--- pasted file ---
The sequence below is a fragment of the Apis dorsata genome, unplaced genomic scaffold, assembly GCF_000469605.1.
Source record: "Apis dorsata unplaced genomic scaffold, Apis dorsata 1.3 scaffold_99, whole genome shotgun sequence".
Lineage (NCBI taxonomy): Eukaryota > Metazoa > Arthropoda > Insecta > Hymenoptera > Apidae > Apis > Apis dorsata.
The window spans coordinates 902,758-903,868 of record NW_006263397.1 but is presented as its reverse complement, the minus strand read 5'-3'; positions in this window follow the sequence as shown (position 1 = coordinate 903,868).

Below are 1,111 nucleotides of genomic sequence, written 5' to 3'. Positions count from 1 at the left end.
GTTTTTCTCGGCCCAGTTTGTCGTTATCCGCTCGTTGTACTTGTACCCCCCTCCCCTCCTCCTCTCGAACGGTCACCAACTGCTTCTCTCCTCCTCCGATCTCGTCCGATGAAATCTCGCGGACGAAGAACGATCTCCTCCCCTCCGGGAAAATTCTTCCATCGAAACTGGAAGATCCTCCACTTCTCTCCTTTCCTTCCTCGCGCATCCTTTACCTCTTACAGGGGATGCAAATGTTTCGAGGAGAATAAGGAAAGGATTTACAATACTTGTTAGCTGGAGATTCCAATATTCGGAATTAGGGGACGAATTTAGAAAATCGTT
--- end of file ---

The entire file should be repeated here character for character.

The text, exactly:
The sequence below is a fragment of the Apis dorsata genome, unplaced genomic scaffold, assembly GCF_000469605.1.
Source record: "Apis dorsata unplaced genomic scaffold, Apis dorsata 1.3 scaffold_99, whole genome shotgun sequence".
Lineage (NCBI taxonomy): Eukaryota > Metazoa > Arthropoda > Insecta > Hymenoptera > Apidae > Apis > Apis dorsata.
The window spans coordinates 902,758-903,868 of record NW_006263397.1 but is presented as its reverse complement, the minus strand read 5'-3'; positions in this window follow the sequence as shown (position 1 = coordinate 903,868).

Below are 1,111 nucleotides of genomic sequence, written 5' to 3'. Positions count from 1 at the left end.
GTTTTTCTCGGCCCAGTTTGTCGTTATCCGCTCGTTGTACTTGTACCCCCCTCCCCTCCTCCTCTCGAACGGTCACCAACTGCTTCTCTCCTCCTCCGATCTCGTCCGATGAAATCTCGCGGACGAAGAACGATCTCCTCCCCTCCGGGAAAATTCTTCCATCGAAACTGGAAGATCCTCCACTTCTCTCCTTTCCTTCCTCGCGCATCCTTTACCTCTTACAGGGGATGCAAATGTTTCGAGGAGAATAAGGAAAGGATTTACAATACTTGTTAGCTGGAGATTCCAATATTCGGAATTAGGGGACGAATTTAGAAAATCGTT